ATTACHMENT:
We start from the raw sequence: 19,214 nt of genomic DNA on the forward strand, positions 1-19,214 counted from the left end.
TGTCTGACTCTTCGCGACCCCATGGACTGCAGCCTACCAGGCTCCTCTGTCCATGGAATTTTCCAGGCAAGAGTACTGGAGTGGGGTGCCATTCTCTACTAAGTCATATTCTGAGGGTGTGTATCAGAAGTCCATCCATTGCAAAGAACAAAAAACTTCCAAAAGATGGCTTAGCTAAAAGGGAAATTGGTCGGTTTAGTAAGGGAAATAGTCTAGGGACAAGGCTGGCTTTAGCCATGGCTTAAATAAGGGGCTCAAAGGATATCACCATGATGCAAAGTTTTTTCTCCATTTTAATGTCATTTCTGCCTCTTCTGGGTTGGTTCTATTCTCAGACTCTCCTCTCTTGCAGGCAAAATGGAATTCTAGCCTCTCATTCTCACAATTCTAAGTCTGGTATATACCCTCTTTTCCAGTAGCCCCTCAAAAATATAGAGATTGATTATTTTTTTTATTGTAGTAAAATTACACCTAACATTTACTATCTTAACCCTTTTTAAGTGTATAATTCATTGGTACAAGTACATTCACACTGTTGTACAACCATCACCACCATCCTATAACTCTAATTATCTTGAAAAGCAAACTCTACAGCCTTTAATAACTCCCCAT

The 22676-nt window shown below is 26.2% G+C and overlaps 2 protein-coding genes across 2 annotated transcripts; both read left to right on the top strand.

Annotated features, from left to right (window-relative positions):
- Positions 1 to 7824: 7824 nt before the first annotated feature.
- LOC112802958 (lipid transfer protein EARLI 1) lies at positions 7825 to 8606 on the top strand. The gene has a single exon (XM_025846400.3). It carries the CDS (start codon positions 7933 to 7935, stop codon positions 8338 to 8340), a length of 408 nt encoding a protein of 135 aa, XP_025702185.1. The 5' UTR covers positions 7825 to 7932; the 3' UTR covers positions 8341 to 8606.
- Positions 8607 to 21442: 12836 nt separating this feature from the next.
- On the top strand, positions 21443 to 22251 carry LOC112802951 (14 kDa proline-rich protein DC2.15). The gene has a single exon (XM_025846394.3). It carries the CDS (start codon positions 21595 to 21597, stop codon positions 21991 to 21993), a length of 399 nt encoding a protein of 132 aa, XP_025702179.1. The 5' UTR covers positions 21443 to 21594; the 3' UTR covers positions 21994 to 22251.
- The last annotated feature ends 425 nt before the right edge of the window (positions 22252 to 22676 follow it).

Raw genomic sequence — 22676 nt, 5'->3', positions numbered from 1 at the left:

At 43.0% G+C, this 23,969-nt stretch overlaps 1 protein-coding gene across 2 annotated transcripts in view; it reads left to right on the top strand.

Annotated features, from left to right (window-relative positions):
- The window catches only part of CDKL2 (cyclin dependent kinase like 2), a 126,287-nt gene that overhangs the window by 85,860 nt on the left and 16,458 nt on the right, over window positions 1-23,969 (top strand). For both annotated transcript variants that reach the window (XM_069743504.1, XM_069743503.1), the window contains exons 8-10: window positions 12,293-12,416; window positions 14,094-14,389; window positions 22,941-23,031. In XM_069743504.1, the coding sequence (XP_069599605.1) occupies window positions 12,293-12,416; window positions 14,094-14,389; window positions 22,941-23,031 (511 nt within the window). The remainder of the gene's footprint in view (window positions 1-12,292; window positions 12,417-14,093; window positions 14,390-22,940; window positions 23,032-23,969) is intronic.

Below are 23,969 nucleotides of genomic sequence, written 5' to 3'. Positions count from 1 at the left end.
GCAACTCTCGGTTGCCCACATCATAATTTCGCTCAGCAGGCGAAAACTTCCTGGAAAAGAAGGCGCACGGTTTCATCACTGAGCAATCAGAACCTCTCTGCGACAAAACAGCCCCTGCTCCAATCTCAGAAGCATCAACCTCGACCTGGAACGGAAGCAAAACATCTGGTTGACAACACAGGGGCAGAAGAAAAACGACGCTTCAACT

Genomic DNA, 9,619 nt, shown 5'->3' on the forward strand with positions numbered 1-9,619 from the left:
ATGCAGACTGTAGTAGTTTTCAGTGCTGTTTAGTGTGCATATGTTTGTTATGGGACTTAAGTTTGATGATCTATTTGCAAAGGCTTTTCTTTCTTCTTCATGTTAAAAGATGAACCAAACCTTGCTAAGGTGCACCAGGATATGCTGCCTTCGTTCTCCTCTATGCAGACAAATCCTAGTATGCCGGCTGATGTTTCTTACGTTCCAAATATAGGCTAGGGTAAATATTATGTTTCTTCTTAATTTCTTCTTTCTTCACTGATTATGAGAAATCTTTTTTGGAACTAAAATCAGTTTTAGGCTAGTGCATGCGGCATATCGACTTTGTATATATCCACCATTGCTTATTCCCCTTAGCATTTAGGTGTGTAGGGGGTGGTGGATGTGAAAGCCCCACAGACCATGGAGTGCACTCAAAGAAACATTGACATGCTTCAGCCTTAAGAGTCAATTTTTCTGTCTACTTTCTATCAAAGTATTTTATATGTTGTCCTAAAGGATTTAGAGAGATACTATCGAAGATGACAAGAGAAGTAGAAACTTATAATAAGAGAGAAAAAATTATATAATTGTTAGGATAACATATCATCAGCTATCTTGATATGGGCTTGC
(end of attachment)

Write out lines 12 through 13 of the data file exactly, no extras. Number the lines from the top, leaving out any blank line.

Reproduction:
Annotated features, from left to right (window-relative positions):
- The window catches only part of CDKL2 (cyclin dependent kinase like 2), a 126,287-nt gene that overhangs the window by 85,860 nt on the left and 16,458 nt on the right, over window positions 1-23,969 (top strand). For both annotated transcript variants that reach the window (XM_069743504.1, XM_069743503.1), the window contains exons 8-10: window positions 12,293-12,416; window positions 14,094-14,389; window positions 22,941-23,031. In XM_069743504.1, the coding sequence (XP_069599605.1) occupies window positions 12,293-12,416; window positions 14,094-14,389; window positions 22,941-23,031 (511 nt within the window). The remainder of the gene's footprint in view (window positions 1-12,292; window positions 12,417-14,093; window positions 14,390-22,940; window positions 23,032-23,969) is intronic.